Vegetation exerts strong control on the hydrological budget by shielding the soil from rainfall through interception and modulating water transmission in the soil by altering soil properties and rooting zone water extraction. Therefore, a change in vegetation alters the water cycle by a combination of a passive, rainfall redistribution mechanism controlled by the physical dimensions of vegetation and active, water extracting processes resulting from physiological attributes of different plants. As a result, the role of vegetation on the water cycle is likely to change where vegetation is under transition such as in the southern Great Plains of USA due to woody plant encroachment. However, it remains largely unknown how this physiognomic transformation from herbaceous cover to woody canopy alters rainfall influx, soil water transmission and efflux from the soil profile and consequently alters historic patterns of runoff and groundwater recharge. This knowledge is critical for both water resource and ecosystem management. We conducted a comprehensive, 5-year study involving direct quantification of throughfall and stemflow for grassland and encroached juniper woodland (Juniperus virginiana), water efflux through transpiration using an improved Granier thermal dissipation method (trees) and ET chamber (grassland), soil moisture storage and dynamics (capacitance probe) and streamflow (small catchment). We calibrated a prevailing hydrological model (SWAT) based on observed data to simulate potential change in runoff and recharge for the Cimarron River basin (study site located within this basin) under various phases of grassland to woodland transition. Our results show that juniper encroachment reduces throughfall reaching the soil surface compared with grassland under moderate grazing. The evergreen junipers transpired water year-round including fall and winter when the warm season grasses were senescent. As a result, soil water content and soil water storage on the encroached catchment were generally lower than on the grassland catchment, especially proceeding the seasons of peak rainfall in spring and fall. Frequency and magnitude of streamflow events was observed to be substantially reduced in the encroached catchment. Model simulation suggests that conversion of all existing grassland to juniper in the Cimarron River basin will increase overall water efflux through evapotranspiration sufficient to substantially reduce water yield for streamflow. Rapid transformation of mesic grasslands to a woodland state with juniper encroachment, if not confined, has the potential to reduce soil water, streamflow and flow duration of ephemeral streams. Slowing the expansion of woody encroachment into grasslands might be considered as a land-based strategy to sustain or even augment streamflow and groundwater recharge to meet the increase in water demand under increasing climate variability and population growth in the southern Great Plains of USA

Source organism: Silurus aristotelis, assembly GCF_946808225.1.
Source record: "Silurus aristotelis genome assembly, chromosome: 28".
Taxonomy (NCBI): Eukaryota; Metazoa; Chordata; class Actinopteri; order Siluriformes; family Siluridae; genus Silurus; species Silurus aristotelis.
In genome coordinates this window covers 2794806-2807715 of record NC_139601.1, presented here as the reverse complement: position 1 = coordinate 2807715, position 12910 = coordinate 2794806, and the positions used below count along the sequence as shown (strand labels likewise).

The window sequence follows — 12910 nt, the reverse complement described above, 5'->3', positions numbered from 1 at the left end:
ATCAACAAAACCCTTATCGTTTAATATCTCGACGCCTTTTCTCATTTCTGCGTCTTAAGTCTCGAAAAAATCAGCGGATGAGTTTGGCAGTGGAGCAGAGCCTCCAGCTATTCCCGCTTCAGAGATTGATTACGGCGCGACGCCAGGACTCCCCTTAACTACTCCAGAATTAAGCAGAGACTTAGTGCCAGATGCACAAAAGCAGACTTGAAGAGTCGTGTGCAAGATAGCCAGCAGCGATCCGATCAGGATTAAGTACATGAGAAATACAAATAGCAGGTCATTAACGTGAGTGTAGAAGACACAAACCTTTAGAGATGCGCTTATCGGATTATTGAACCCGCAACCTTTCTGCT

12. Ecosystem carbon exchange over a warm-temperate mixed plantation in the lithoid hilly area of the North China